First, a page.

MADHUSUDAN I. DALAL v. SEVENTH WEALTH TAX OFFICER
[Citation -1987-LL-0120-13]

Citation 1987-LL-0120-13
Appellant Name MADHUSUDAN I. DALAL
Respondent Name SEVENTH WEALTH TAX OFFICER
Court ITAT
Relevant Act Wealth-tax
Date of Order 20/01/1987
Assessment Year 1980-81
Judgment View Judgment
Keyword Tags sole surviving coparcener • joint family property • unmarried daughter • personal property • lineal descendant • family partition • sole coparcener • valuation date • mitakshara law
Bot Summary: The AAC, relying upon the judgment of the Madhya Pradesh High Court in the case of CIT vs. Vishnukumar Bhayya 35 CTR 38: 142 ITR 357, held the view that the asset continued to be his personal property even after marriage as there was no son in existence as on 31st March, , 1980. Shri Jhaveri, arguing for the assessee, contended that the property which originally belonged to the coparcenery of the assessee and his father and allotted to the share of the assessee in the partition, continued to have the same complexion after his marriage on 7th Nov., 1979 in as much as there was a joint family comprising of husband and wife. Shri Jhaveri cited to point out that it dealt with a case where personal property had been thrown into the common stock of the family consisting of himself, his wife and unmarried daughter and the income of that property, even after conversion, should be charged to tax as his undivided income. In one case, the joint family property was allotted to coparcener at a partition while in the other, on the death of the father, the son became the sole surviving coparcener. If A has no son, son's son, or son's son s son in existence at the time when he inherits the property, he holds the property as absolute owner thereof, and he can deal with it as he pleases. Surjitlal Chhabda's case states that the property thrown into the common stock by a coparcener remained to be his self- acquired property inasmuch as he had no son in existence. Their Lordships further point out in Surjitlal Chhabda's case 1976 CTR 140 at 154: 101 ITR 777 at 795 that the property which the coparcener had put into the common stock may change its legal incidents on the birth of a son but until that event happens the property, in the eye of law, is really his.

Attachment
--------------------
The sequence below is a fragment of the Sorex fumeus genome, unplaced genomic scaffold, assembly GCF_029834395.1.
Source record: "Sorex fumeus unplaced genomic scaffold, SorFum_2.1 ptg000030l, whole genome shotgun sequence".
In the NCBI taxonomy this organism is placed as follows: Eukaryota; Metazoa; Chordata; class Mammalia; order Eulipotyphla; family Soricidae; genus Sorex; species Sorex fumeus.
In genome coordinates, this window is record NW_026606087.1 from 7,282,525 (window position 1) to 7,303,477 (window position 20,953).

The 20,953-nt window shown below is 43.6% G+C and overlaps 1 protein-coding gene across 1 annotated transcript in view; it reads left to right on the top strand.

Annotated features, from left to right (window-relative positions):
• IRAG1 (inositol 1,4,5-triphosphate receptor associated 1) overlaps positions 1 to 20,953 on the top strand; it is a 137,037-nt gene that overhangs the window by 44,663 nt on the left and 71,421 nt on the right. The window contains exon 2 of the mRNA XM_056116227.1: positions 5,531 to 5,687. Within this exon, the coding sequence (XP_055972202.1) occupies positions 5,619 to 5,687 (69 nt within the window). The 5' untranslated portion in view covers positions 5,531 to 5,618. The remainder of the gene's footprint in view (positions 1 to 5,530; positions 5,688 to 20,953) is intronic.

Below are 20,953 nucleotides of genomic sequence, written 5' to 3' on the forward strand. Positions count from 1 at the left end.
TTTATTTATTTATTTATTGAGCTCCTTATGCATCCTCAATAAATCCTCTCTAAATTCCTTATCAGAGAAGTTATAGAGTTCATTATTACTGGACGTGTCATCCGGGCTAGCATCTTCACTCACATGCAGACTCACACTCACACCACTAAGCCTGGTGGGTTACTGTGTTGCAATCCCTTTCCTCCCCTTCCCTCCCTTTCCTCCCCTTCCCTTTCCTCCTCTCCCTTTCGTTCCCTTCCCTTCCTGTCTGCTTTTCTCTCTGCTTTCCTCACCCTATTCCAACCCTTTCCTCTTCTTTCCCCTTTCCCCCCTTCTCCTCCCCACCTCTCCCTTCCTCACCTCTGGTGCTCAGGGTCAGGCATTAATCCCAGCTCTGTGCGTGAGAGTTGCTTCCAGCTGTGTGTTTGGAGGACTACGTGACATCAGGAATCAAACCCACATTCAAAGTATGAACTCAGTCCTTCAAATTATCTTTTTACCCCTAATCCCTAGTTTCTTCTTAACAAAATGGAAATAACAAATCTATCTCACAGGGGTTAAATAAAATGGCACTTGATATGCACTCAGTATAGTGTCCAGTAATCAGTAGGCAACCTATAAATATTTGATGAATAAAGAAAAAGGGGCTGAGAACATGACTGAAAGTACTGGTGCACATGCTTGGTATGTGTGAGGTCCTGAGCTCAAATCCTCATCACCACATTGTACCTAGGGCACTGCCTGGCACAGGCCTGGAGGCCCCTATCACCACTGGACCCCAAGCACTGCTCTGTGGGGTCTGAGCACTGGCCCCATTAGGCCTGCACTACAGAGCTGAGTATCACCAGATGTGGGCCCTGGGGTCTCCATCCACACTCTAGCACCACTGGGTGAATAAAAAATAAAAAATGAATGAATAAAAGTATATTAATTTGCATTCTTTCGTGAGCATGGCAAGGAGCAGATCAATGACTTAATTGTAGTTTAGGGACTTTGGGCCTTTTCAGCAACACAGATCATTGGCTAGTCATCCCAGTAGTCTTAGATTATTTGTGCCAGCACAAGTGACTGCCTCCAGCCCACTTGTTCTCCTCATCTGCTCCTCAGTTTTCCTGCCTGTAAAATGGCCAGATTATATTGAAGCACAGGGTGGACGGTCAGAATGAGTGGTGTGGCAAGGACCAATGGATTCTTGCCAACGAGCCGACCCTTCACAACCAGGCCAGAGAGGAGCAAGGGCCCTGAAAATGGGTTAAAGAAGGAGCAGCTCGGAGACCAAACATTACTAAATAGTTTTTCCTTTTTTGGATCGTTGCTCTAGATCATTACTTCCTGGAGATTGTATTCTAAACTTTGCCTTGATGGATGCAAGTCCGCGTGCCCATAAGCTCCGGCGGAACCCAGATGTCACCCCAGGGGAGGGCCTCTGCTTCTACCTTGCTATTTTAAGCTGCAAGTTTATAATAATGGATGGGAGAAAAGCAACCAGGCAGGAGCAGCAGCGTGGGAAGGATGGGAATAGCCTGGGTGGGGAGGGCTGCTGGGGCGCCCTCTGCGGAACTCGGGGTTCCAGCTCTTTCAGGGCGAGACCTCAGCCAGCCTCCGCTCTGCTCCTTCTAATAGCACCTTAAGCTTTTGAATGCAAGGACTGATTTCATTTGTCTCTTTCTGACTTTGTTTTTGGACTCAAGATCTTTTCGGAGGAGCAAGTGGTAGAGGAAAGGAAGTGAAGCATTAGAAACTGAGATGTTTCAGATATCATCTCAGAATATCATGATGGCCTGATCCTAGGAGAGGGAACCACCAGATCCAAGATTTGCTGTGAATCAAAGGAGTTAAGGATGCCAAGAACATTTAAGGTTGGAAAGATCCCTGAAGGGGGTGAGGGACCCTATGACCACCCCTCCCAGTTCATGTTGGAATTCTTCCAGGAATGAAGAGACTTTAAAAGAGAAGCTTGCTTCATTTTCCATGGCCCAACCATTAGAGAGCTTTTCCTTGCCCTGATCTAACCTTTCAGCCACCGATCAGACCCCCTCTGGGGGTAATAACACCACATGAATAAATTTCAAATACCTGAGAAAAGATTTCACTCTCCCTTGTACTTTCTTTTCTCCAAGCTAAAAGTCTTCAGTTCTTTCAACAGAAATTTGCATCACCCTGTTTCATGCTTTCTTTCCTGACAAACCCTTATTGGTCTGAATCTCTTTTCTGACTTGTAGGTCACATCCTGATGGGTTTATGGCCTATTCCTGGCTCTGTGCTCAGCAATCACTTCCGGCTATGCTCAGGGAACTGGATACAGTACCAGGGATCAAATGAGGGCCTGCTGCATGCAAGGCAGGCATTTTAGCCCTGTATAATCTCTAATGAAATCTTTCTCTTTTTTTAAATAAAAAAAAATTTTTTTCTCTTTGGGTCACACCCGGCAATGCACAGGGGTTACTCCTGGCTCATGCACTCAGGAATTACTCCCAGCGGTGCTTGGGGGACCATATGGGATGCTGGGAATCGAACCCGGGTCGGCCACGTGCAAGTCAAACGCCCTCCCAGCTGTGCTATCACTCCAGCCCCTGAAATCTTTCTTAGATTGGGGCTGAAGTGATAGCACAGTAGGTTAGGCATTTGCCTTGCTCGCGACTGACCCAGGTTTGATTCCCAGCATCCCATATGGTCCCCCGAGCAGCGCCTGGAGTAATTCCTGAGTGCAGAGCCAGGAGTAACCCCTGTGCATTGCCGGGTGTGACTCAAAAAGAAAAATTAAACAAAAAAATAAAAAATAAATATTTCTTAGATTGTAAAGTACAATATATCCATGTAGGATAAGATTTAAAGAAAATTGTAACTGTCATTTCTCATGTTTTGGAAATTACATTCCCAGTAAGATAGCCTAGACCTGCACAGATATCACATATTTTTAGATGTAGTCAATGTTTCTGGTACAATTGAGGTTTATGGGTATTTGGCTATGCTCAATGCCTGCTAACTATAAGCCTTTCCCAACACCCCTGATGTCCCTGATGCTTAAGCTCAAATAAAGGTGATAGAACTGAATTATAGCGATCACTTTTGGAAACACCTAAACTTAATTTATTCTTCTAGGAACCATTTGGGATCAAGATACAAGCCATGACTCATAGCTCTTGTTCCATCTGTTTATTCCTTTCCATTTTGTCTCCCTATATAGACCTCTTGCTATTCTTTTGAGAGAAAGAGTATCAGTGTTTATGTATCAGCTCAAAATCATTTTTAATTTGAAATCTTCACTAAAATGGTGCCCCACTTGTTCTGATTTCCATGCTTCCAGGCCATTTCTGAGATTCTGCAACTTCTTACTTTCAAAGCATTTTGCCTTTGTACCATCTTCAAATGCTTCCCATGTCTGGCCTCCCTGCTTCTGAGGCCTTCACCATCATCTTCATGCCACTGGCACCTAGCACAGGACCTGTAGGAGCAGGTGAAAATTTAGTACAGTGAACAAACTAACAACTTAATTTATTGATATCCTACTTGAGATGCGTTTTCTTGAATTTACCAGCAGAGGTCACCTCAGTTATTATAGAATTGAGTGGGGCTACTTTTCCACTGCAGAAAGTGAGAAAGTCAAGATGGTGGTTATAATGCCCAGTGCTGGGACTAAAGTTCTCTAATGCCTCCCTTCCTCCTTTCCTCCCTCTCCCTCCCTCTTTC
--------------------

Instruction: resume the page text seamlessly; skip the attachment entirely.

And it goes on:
BALASUBRAMANYAM, J.M.: There is before us appeal by assessee raising interesting question of law. assessment is 1980-81 and related valuation date is 31st March, 1980. assessee was coparcener of bigger HUF Ishwarlal Dalal. At partition in family, assets of value of Rs. 3,93,547 had been allotted to t h e share of assessee (Madhusudan I. Dalal) who was, at that time unmarried. partition had been accepted by Department under s. 171(3) of ITA. assessee got married on 12th Nov., 1979. assessee was showing this asset (wealth of Rs. 3,93,547) in his individual return before asst. yr. 1980-81. Since he was married as on relevant valuation date 31st March, 1980, he excluded this asset in his individual assessment for 1980-81. He had maintained books of account of HUF from 7th Nov., 1979 and accounting period of this smaller HUF ended on 7th Nov., 1980, and this asset was shown in HUF return for 1981-82. It was claimed before WTO that this wealth was asset of HUF consisting of himself and his wife as on valuation date 31st March, 1980 and, therefore, it was not includible in his personal assessment. WTO rejected contention and his order reads that it was not acceptable in view of provisions of s. 4(1)(A)(b) of WTA. In appeal, AAC confirmed WTO's finding. AAC, relying upon judgment of Madhya Pradesh High Court in case of CIT vs. Vishnukumar Bhayya (1983) 35 CTR (MP) 38: (1983) 142 ITR 357 (MP), held view that asset continued to be his personal property even after marriage as there was no son in existence as on 31st March, , 1980. Aggrieved by same, assessee is in further appeal to Tribunal. Shri Jhaveri, arguing for assessee, contended that property which originally belonged to coparcenery of assessee and his father (Ishwarlal M. Dalal) and allotted to share of assessee in partition, continued to have same complexion after his marriage on 7th Nov., 1979 in as much as there was joint family comprising of husband and wife. catena of decisions of Supreme Court was cited by him, in addition to decision of Allahabad High Court in case of Premkumar vs. CIT (1980) 121 ITR 347 (All) which has taken view opposite to that of MP High Court in CIT vs. Vishnukumar Bhayya (1983) 35 CTR (MP) 38: (1983) 142 ITR 357 (MP). facts are simple and plain. assessee and his father once constituted joint family. In partition effected prior to 31st Dec., 1978, family assets of Rs.3,95,547 were allotted to share of assessee. He was then unmarried. He was married on 7th Nov., 1979 and son was born on 16th Aug., 1980. question is about character of property (Rs. 3,93,547) in hands of assessee as on valuation date concerned to this assessment, namely 31st March, 1980. Shri Jhaveri drew support from decisions of Supreme Court in cases of Gowli Buddanna vs. CIT(1966) 60 ITR 293 (SC) & N.V. Narendranath vs. CIT (1969) 74 ITR 190 (SC) to contend that there need not be at least two male members to form HUF and that joint family could be composed of single coparcener and his wife like case of assessee before us. For that he stated that there could be joint family consisting of only lady members, relying upon Supreme Court's decision in CIT vs. RM. AR. AR. Veerappa Chettiar's case (1970) 76 ITR 467 (SC). In case of C. Krishana Prasad vs. CIT 1975 CTR (SC) 7: (1974) 97 ITR 493 (SC) what is pointed out by Supreme Court is that "plurality of persons is essential attribute of family". case of Surjitlal Chhabda vs. CIT 1976 CTR (SC) 140:(1975) 101 ITR 777 (SC). Shri Jhaveri cited to point out that it dealt with case where personal property had been thrown into common stock of family consisting of himself, his wife and unmarried daughter and income of that property, even after conversion, should be charged to tax as his undivided income. It is certain that there need not be more than one coparcener to constitute joint family in Hindu society. single coparcener and his wife could constitute joint family. Both in case of Gowli Buddana (supra) and N.V. Narendra Nath (supra), there was pre-existing joint family. In one case, joint family property was allotted to coparcener at partition while in other, on death of father, son became sole surviving coparcener. What is distinguishable is joint family continued without histus after sole coparcener got property either by survivorship or on allotment at partition. But Supreme Court has in clear terms ruled in C. Krishna Prasad's case (supra) that single person, male or female, does not constitute family. After partition in December, 1978, assessee (Madhusudan I.Dalal) was sole member left out from branch and there ceased to be joint family till he was married on 7th Nov., 1979. fact situation in case before u s is that property was got by coparcener at partition when he was unmarried. In Mulla's Hindu Law 15th Edn., p. 301, "property obtained as share on partition by coparcener who has no male issue: is listed as one of items of separate property--see Art. 230(6), Again in Art. 223, it is observed-- essential feature of ancestral property according to mitakshara law is that sons, grandson's and great grandsons of person who inherits it, acquire interest in it by birth. Their rights attach to it at moment of their birth. Thus if inherits property whether movable or immovable, from his father or father's father or father's father's father, it is ancestral property as regards his male issue. If has no son, son's son, or son's son s son in existence at time when he inherits property, he holds property as absolute owner thereof, and he can deal with it as he pleases. But if he has son, son's sons, or son's son s son is born to him subsequently, they become entitled to interest in it by mere fact of their birth in family, and cannot claim to hold property as absolute owner nor can he deal with property as he likes". Thus, when coparcener who gets property to his share owing to allotment at family partition or acquires by right of survivorship, it would be ancestral property only in regard to his male issue and so long as single coparcener or sole surviving coparcener has no male lineal descendant, it would be his separate property. Surjitlal Chhabda's case (supra) states that property thrown into common stock by coparcener remained to be his self- acquired property inasmuch as he had no son in existence. Their Lordships further point out in Surjitlal Chhabda's case 1976 CTR (SC) 140 at 154: (1975) 101 ITR 777 at 795 (SC) that property which coparcener had put into common stock may change its legal incidents on birth of son but until that event happens property, in eye of law, is really his. It is clear that property got by assessee (Madhusudan I Dalal) at partition remained his separate property and if at all there is any change in its complexion, it was only when son was born to him on 16th Aug., 1980, day after valuation date. For above premises, we are of view that decision of Madhya Pradesh High Court in case of Vishnukumar Bhayya (supra) accords with true situation in law and should be followed in preference to contrary view taken by Allahabad High Court in (1980) 121 ITR 347 (All). We conclude that impugned assets were separate property of assessee as on 31st March, 1980 and inclusion thereof in his personal assessment is justified. appeal fails. It is dismissed. *** MADHUSUDAN I. DALAL v. SEVENTH WEALTH TAX OFFICER